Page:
For the last week, every day has been similar. I have good moments but I also have moments of extreme crisis. I would like to promise you that I will never take an overdose again but I can’t do that. When I am completely absorbed in how I feel, like I was on Bruno’s walk, I lose all sense of rationality and it’s at those moments when I could potentially do it. What I can promise is that I will try harder to open up to you. As I find this so difficult, here are a few points that would help:
• If I seem distant or distressed, ask me specifically if it is a ‘butterfly moment’
• Don’t expect more than a ‘yes’ if it is because I find it hard to speak
• Gently try to distract me and please don’t leave me on my own
• Remember that my energy levels are low so don’t choose an active option for distracting me
• If you can’t distract me or if I just want to lie down, hug me and let me cry it out
• When you need to leave me on my own, ask me if I’m ready
I’m sorry if this has been a tough read babe; and I hope it’s been helpful in some way. I will do my best to be more open with you but gentle questioning from you will help. I find it very hard to start any conversation about this.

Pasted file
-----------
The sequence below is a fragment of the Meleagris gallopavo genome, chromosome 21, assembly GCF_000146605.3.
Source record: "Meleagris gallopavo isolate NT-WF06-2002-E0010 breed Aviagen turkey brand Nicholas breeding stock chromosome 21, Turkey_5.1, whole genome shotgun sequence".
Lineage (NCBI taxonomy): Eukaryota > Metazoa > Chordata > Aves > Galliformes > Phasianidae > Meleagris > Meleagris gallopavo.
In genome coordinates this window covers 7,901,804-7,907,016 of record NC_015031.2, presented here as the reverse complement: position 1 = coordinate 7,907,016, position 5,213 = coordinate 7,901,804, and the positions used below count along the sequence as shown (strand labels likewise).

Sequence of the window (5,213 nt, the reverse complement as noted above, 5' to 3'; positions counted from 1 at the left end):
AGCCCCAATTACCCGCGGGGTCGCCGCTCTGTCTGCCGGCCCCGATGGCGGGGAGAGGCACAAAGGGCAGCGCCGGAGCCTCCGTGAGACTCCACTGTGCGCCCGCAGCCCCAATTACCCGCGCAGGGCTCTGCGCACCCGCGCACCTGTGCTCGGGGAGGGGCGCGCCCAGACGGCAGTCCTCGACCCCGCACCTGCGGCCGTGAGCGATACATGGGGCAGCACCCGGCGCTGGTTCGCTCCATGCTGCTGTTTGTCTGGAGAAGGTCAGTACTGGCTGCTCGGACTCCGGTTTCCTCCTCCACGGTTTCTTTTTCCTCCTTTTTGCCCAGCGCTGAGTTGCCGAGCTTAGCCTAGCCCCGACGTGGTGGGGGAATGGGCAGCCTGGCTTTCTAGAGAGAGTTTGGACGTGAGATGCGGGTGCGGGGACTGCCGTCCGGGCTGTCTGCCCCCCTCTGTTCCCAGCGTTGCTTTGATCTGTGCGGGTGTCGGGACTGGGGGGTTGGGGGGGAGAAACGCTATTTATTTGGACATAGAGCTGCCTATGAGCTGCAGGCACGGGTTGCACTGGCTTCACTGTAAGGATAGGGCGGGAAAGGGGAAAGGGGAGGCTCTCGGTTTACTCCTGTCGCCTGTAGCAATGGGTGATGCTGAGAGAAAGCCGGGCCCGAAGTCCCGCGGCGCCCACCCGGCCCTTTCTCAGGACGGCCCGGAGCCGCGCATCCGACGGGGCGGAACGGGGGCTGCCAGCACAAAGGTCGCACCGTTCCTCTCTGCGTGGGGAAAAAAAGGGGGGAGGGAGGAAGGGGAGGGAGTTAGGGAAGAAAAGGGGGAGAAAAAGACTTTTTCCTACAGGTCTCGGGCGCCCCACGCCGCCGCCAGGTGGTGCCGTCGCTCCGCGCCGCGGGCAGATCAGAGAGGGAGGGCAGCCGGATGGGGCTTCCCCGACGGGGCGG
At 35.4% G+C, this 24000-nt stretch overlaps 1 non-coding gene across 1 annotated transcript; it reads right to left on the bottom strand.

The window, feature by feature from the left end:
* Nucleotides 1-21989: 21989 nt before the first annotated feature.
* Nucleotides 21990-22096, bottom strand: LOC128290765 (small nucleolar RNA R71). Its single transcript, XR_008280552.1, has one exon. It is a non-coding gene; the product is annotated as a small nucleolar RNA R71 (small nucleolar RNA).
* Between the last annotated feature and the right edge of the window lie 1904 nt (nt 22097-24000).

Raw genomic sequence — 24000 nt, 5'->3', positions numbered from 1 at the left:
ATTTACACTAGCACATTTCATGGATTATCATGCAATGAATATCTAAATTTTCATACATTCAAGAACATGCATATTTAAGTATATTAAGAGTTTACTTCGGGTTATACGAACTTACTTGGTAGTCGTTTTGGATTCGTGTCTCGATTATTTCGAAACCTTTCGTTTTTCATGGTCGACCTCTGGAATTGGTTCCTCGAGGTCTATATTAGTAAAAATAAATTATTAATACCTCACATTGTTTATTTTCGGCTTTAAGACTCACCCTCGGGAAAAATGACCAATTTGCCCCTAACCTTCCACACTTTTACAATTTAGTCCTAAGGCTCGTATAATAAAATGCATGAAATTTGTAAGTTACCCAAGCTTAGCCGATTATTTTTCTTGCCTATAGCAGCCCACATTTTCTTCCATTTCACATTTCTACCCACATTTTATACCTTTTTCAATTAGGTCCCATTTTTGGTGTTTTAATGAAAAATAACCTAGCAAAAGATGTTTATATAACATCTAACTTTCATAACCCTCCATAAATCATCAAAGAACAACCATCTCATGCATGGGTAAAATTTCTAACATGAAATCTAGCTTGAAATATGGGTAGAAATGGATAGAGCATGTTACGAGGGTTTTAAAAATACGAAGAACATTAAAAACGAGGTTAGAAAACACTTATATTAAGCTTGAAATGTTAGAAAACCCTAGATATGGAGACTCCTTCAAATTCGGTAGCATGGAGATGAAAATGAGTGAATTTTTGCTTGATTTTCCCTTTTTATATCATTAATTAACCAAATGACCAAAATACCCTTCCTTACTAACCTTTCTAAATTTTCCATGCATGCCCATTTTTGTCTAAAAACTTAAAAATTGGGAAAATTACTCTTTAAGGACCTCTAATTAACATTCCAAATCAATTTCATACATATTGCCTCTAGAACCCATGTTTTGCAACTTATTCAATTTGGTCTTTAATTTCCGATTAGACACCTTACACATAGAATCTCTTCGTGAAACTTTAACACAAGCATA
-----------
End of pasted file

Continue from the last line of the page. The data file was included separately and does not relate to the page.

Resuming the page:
Lots of love,

Your Lost Wife

My Raw Truth

Until a year ago, mental illness was something that happened to somebody else. Something that happened to people who’d had a really tough life or who were weak in some way. Something that didn’t happen to people like me. People who are strong, active, energetic and full of purpose. Something that could be avoided or resisted; or, if all else failed, fought against with pure determination.

Then, from nowhere, in this great forest of life, I was bulldozered over by PTSD and severe depression. Bulldozered, flattened, trampled on and then trampled on again and again if I ever dared to try to get up. There was no avoidance or resistance; and determination…well I didn’t even know what determination was anymore.